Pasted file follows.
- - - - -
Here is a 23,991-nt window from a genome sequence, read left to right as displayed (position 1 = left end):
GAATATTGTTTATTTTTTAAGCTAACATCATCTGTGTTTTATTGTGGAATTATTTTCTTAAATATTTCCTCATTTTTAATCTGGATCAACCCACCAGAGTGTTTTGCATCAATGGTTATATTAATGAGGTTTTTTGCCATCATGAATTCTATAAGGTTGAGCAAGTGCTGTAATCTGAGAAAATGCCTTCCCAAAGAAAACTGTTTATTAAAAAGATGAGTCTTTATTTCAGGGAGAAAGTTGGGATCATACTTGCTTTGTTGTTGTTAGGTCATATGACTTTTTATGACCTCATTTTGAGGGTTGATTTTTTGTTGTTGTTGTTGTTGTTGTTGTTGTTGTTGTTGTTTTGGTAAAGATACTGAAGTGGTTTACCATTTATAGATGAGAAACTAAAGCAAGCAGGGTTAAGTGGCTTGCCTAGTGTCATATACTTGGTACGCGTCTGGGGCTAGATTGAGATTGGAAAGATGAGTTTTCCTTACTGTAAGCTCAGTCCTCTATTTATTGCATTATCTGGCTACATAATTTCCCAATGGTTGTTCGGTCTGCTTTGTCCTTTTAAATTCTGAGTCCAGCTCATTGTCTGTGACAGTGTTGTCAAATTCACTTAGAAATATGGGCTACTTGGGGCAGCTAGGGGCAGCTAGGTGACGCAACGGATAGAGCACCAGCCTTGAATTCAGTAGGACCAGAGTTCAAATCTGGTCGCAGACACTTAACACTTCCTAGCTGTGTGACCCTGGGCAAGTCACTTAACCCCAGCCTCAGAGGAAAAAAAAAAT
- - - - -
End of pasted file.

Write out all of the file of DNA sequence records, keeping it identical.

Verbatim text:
Here is a 23,991-nt window from a genome sequence, read left to right as displayed (position 1 = left end):
GAATATTGTTTATTTTTTAAGCTAACATCATCTGTGTTTTATTGTGGAATTATTTTCTTAAATATTTCCTCATTTTTAATCTGGATCAACCCACCAGAGTGTTTTGCATCAATGGTTATATTAATGAGGTTTTTTGCCATCATGAATTCTATAAGGTTGAGCAAGTGCTGTAATCTGAGAAAATGCCTTCCCAAAGAAAACTGTTTATTAAAAAGATGAGTCTTTATTTCAGGGAGAAAGTTGGGATCATACTTGCTTTGTTGTTGTTAGGTCATATGACTTTTTATGACCTCATTTTGAGGGTTGATTTTTTGTTGTTGTTGTTGTTGTTGTTGTTGTTGTTGTTGTTTTGGTAAAGATACTGAAGTGGTTTACCATTTATAGATGAGAAACTAAAGCAAGCAGGGTTAAGTGGCTTGCCTAGTGTCATATACTTGGTACGCGTCTGGGGCTAGATTGAGATTGGAAAGATGAGTTTTCCTTACTGTAAGCTCAGTCCTCTATTTATTGCATTATCTGGCTACATAATTTCCCAATGGTTGTTCGGTCTGCTTTGTCCTTTTAAATTCTGAGTCCAGCTCATTGTCTGTGACAGTGTTGTCAAATTCACTTAGAAATATGGGCTACTTGGGGCAGCTAGGGGCAGCTAGGTGACGCAACGGATAGAGCACCAGCCTTGAATTCAGTAGGACCAGAGTTCAAATCTGGTCGCAGACACTTAACACTTCCTAGCTGTGTGACCCTGGGCAAGTCACTTAACCCCAGCCTCAGAGGAAAAAAAAAAT